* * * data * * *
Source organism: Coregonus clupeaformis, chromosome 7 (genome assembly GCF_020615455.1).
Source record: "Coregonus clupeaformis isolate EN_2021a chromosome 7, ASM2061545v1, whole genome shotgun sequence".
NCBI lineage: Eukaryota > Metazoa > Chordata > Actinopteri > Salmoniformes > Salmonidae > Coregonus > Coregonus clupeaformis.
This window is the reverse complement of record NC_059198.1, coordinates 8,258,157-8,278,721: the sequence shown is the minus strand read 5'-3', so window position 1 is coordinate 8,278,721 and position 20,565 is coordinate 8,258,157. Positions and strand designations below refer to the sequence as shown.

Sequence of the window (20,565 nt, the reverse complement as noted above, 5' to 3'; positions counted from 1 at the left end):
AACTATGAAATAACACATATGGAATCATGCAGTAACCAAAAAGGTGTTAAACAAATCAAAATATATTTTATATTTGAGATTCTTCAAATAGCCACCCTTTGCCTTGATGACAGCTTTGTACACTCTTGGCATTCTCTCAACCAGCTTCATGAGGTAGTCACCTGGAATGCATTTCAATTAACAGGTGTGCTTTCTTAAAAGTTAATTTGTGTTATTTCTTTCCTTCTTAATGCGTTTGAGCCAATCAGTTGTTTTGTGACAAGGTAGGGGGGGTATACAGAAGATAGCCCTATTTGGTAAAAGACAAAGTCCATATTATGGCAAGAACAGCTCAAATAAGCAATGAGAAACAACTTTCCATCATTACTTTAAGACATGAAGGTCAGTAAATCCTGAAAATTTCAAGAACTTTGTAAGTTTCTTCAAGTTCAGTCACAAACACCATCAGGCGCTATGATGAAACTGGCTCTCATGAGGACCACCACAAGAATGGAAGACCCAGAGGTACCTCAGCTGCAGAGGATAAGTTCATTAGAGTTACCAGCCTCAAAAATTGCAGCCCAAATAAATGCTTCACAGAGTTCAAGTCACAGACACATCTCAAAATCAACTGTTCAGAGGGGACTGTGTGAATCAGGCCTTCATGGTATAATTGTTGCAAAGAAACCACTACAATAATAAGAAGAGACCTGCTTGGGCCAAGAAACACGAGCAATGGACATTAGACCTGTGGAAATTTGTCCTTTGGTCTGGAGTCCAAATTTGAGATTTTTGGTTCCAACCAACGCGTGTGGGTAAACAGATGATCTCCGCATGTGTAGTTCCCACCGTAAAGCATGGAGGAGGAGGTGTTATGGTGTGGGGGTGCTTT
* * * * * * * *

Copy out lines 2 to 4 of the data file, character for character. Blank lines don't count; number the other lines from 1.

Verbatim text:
Source record: "Coregonus clupeaformis isolate EN_2021a chromosome 7, ASM2061545v1, whole genome shotgun sequence".
NCBI lineage: Eukaryota > Metazoa > Chordata > Actinopteri > Salmoniformes > Salmonidae > Coregonus > Coregonus clupeaformis.
This window is the reverse complement of record NC_059198.1, coordinates 8,258,157-8,278,721: the sequence shown is the minus strand read 5'-3', so window position 1 is coordinate 8,278,721 and position 20,565 is coordinate 8,258,157. Positions and strand designations below refer to the sequence as shown.